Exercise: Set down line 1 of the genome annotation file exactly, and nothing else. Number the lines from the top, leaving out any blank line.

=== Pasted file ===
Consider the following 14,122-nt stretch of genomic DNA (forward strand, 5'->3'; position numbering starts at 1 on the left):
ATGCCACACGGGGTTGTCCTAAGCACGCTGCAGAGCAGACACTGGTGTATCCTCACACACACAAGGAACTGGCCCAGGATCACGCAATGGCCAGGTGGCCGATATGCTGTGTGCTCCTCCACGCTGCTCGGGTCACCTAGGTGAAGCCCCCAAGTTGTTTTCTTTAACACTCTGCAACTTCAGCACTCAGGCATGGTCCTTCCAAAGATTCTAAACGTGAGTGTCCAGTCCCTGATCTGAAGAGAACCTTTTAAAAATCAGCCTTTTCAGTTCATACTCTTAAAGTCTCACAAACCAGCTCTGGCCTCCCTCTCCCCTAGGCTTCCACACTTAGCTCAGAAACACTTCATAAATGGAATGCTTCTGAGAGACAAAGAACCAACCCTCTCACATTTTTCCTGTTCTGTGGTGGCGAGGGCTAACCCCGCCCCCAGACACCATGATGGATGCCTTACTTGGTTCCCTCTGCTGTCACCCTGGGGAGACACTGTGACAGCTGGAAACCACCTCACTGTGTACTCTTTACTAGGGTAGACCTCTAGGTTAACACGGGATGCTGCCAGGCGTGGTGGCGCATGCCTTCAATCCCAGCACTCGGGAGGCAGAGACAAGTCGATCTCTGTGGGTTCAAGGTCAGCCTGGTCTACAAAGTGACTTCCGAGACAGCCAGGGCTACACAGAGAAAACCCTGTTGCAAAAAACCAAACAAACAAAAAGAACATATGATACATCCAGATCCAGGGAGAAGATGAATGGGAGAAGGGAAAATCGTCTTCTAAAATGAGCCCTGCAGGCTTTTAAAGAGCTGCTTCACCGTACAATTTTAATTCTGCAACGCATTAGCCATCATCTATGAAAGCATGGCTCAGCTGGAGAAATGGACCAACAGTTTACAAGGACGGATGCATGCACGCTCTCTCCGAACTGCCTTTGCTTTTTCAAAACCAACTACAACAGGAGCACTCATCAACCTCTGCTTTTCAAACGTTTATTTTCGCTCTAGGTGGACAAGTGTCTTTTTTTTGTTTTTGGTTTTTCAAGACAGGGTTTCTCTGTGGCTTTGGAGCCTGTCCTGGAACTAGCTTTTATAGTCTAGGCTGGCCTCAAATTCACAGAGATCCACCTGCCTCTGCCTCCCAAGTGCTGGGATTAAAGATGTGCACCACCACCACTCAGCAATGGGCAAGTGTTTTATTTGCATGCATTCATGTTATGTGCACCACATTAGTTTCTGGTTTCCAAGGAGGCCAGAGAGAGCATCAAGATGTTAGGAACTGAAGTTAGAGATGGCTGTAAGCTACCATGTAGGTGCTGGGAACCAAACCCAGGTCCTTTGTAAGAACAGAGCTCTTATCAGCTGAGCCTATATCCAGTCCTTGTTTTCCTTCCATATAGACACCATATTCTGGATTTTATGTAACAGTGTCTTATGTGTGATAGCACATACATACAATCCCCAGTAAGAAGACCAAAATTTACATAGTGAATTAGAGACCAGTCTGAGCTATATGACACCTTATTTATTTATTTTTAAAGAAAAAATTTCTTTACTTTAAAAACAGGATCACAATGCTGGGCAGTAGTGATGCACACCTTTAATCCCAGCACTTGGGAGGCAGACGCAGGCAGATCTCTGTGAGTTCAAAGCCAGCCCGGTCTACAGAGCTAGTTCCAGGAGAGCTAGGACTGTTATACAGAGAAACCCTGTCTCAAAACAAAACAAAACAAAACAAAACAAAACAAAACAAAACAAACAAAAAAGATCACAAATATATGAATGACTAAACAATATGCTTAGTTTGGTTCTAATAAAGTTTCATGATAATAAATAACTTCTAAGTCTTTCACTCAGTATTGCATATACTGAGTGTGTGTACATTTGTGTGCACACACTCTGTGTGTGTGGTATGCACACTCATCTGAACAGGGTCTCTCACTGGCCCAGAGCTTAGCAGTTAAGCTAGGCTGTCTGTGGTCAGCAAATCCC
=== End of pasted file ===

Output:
Consider the following 14,122-nt stretch of genomic DNA (forward strand, 5'->3'; position numbering starts at 1 on the left):